GreenLightTM procedure is an effective and economical way of treatment of benign prostate hyperplasia (BPH); there are almost a million of patients treated with GreenLightTM worldwide. During the surgical procedure, the surgeon or physician will rely on the monitoring video system to survey and confirm the surgical progress. There are a few obstructions that could greatly affect the image quality of the monitoring video, like laser glare by the tissue and body fluid, air bubbles and debris generated by tissue evaporation, and bleeding, just to name a few. In order to improve the physician’s visual experience of a laser surgical procedure, the system performance parameter related to image quality needs to be well defined. However, since image quality is the integrated set of perceptions of the overall degree of excellence of an image, or in other words, image quality is the perceptually weighted combination of significant attributes (contrast, graininess …) of an image when considered in its marketplace or application, there is no standard definition on overall image or video quality especially for the no-reference case (without a standard chart as reference). In this study, Subjective Quality Factor (SQF) and acutance are used for no-reference image quality evaluation. Basic image quality parameters, like sharpness, color accuracy, size of obstruction and transmission of obstruction, are used as subparameter to define the rating scale for image quality evaluation or comparison. Sample image groups were evaluated by human observers according to the rating scale. Surveys of physician groups were also conducted with lab generated sample videos. The study shows that human subjective perception is a trustworthy way of image quality evaluation. More systematic investigation on the relationship between video quality and image quality of each frame will be conducted as a future study.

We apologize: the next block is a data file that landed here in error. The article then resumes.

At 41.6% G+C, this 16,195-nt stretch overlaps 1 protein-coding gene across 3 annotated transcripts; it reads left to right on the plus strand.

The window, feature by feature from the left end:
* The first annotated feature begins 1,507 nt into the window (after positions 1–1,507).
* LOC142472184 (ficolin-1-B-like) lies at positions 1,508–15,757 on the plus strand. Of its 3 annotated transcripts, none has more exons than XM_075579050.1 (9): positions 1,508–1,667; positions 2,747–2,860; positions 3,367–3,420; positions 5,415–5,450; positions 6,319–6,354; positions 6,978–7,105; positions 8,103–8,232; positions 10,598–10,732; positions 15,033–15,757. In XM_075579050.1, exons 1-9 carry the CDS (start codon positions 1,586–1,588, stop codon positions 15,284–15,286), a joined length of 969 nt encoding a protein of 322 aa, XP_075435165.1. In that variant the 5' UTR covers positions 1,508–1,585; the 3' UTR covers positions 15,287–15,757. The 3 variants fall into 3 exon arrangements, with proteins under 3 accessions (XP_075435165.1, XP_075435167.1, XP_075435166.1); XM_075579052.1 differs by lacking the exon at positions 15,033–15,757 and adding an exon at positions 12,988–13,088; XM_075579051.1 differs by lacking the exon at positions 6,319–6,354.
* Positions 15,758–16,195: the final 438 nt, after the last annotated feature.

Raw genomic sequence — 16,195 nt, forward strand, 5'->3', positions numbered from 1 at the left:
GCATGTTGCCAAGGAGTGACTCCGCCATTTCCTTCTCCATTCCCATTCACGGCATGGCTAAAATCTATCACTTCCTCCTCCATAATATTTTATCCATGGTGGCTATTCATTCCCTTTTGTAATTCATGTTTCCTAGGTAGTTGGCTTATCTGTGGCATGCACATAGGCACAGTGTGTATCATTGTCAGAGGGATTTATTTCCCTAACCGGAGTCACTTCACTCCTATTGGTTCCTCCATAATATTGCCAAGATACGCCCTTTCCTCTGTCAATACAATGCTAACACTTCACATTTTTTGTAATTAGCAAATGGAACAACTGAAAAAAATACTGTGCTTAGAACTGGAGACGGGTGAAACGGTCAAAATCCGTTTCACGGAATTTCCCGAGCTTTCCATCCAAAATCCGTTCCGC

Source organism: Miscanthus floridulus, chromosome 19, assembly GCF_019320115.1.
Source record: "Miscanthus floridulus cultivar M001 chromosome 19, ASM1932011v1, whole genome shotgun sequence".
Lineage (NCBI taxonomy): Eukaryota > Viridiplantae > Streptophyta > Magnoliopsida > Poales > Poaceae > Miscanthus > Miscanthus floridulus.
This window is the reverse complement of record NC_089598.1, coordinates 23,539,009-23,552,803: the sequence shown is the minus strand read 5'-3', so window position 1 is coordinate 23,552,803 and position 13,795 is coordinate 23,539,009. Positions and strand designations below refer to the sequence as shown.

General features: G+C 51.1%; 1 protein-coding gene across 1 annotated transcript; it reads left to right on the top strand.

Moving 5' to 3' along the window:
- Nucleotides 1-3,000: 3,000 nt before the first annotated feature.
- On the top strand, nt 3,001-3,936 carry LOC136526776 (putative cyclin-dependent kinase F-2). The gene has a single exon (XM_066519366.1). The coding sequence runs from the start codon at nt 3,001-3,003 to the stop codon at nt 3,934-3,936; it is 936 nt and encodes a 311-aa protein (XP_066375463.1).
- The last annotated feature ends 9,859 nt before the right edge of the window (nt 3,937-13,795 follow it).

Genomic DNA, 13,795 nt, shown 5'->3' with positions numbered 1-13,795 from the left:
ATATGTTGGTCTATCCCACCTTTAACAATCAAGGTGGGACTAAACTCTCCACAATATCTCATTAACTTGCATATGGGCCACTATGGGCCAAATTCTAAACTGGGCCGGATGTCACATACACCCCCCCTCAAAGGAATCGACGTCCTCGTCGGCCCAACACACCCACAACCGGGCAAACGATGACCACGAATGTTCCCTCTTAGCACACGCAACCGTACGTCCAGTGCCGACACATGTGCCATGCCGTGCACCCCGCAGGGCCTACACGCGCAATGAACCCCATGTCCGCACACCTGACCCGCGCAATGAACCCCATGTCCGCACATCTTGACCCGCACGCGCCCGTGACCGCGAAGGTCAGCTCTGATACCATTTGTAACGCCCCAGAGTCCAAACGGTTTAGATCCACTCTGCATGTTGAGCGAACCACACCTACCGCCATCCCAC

We designed a cost effective, highly efficient diode-pumped and Q-switched 532nm laser with large laser output power range and fast laser output power switching from zero Watts to any user defined operating power by adjusting the pump diode current. It is well known that pump diodes used in the solid-state Nd:YAG lasers have center wavelength around 808nm or 885nm and will shift their center wavelength while changing its drive current. The pump diode wavelength shift can be large enough to move outside of the laser gain medium absorption band. This results in lower pump absorption efficiency and hence in lower overall system optical to optical conversion efficiency for some portion of the laser output power range. A few typical ways to minimize this wavelength-shift-caused lower pump absorption effect with their trade-offs have been discussed. We report the unique pump diode wavelength of 879nm and single Nd:YAG rod design for this laser system. This system has about 38% optical to optical (879nm to 532nm) conversion efficiency. The pump current can be adjusted to tune the laser output power to anywhere within the range of 20W to 300W. The laser output power responds within 2 seconds to this input current change, and does not result in Nd:YAG rod damage. Furthermore, a high pump light absorption efficiency is maintained.